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HomeColumnistsSCOT BELLAVIA: In Which I Write My Heart on the Page

SCOT BELLAVIA: In Which I Write My Heart on the Page

What is a book or an essay or an article? Countless hours spent on a single story or one topic. Countless because much of the effort was in my mind. Its content I found so fascinating that the only way to compensate for the time I spent thinking is to convince readers to mull over it for a fraction of that time. It’s always a terrible ROI.

Why should my thoughts be so intriguing that I demand others consider them? Is it an infatuation with my mind that leads me to write? I think that what I thought is so grandiose, others must read about it.

I decide what you read. Rarely do I confer with another before sending my trains of thought onto the internet for others to ponder and hopefully come about to my way of thinking. Of course, you chose to read it. Maybe I had a catchy title or you have nothing better to do or you feel obligated from our relationship. Or maybe you’re my father-in-law who seems to dutifully retweet my work though even a book contract will never support his daughter or grandchildren.

Maybe I’m being too vulnerable. Probably.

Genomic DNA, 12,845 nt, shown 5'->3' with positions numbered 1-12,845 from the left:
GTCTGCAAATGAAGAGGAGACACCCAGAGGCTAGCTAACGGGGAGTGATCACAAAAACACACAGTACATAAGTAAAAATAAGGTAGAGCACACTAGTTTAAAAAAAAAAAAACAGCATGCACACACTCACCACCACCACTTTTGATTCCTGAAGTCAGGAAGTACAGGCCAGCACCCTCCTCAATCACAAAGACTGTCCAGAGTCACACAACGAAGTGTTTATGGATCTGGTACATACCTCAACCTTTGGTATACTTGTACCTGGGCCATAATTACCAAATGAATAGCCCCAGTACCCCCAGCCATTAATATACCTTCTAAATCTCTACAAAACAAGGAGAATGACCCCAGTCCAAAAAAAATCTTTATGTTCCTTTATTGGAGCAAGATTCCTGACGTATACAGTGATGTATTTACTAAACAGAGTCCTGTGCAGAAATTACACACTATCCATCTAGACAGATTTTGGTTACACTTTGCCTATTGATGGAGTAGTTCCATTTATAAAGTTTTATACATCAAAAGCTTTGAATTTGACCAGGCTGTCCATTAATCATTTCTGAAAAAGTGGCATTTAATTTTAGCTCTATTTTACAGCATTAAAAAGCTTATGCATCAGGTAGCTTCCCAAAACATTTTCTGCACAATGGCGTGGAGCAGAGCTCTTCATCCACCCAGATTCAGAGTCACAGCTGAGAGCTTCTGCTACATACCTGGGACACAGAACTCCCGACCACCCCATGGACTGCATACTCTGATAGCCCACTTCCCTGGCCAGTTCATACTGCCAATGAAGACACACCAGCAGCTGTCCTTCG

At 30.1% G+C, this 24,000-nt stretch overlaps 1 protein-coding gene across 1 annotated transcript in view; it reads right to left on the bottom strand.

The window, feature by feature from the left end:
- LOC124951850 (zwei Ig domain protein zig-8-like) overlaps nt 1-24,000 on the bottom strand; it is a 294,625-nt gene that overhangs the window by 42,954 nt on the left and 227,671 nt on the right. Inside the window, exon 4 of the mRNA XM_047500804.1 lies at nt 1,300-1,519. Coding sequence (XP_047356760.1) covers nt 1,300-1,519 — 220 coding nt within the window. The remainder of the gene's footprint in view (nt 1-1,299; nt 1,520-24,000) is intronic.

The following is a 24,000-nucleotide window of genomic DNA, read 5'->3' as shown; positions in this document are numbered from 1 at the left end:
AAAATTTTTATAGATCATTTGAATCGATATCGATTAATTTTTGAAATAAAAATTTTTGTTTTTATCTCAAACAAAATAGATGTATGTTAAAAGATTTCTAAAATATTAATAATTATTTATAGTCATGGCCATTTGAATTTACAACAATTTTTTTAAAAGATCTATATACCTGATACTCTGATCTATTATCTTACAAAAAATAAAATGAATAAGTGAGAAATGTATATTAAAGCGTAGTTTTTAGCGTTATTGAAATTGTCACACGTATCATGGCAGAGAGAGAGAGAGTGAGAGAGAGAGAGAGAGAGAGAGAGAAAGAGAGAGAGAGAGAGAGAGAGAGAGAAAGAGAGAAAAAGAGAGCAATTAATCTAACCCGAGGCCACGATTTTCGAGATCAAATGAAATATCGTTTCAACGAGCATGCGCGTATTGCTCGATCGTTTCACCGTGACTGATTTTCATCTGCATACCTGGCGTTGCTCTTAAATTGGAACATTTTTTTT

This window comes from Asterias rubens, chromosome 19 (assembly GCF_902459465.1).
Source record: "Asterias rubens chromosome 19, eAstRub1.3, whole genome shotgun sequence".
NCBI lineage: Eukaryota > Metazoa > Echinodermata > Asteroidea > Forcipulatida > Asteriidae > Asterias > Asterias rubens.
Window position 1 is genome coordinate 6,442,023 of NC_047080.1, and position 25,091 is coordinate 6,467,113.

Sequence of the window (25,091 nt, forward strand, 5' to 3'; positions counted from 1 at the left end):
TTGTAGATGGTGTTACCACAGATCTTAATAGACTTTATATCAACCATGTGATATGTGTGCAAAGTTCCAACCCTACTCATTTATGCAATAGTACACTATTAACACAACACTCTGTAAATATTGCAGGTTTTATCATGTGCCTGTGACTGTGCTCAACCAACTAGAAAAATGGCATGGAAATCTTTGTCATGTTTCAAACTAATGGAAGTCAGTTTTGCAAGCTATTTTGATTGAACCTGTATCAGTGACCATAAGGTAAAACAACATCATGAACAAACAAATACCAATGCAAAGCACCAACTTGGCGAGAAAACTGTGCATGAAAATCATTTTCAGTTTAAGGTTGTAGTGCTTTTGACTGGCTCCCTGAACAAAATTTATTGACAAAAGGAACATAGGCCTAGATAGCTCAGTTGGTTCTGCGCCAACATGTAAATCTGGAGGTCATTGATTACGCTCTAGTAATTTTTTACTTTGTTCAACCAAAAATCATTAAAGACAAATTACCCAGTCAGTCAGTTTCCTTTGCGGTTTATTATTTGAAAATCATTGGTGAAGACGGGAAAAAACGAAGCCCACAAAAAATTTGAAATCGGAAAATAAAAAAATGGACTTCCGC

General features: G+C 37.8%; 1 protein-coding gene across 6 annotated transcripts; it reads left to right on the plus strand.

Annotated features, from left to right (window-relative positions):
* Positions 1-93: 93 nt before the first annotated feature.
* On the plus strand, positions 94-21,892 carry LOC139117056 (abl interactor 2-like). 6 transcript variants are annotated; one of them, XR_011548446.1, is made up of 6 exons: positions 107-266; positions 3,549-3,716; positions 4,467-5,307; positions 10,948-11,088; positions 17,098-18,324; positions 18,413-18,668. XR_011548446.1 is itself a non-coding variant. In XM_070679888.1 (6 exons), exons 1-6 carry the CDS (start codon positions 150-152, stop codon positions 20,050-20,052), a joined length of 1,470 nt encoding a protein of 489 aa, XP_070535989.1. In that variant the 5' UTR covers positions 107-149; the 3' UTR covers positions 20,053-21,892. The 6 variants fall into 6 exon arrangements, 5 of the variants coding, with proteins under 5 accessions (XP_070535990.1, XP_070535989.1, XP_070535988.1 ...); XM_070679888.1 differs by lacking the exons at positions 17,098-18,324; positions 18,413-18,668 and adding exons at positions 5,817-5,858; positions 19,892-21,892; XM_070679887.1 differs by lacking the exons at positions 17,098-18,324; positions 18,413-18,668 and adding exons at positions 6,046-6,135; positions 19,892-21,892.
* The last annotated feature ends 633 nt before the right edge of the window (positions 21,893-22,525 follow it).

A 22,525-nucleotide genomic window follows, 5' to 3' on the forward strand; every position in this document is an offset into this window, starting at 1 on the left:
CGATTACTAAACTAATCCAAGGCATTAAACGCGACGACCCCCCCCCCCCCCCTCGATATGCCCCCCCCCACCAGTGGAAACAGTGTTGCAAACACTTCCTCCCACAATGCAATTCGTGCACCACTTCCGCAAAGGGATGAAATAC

Maybe these are just a writer’s growing pains; I’m too big for my britches right now. Maybe I haven’t yet accepted this as simply a hobby, a socially acceptable way to talk to myself.

As a newbie, I wrote everything down thinking it all merited attention. I scribbled in my sleep and denied that morning light had revealed not brilliance but chicken scratch. The professional knows when to pass on passing thoughts and that his time is necessary elsewhere. I think I’m moving on from the midnight note-taking.

I’ll talk to my wife about some thoughts I’ve had and toyed with writing about. But after talking to her, I find I no longer need to write paragraphs about what she drew to its conclusion in a few stated sentences. And her thoughts of my thoughts are the only ones that matter.

That’s what I discovered when I released my book. I hoped for it to be picked up by dozens on the first day. But in the end, all I cared about was that my wife and sister read it and what they thought of it.

This is all predictable, in hindsight anyway. I started writing regularly when we were all only talking to our families because they were all we could be around. And then when they ?tired of talking, we took our thoughts to the internet. I’m not unique.

Scot Bellavia

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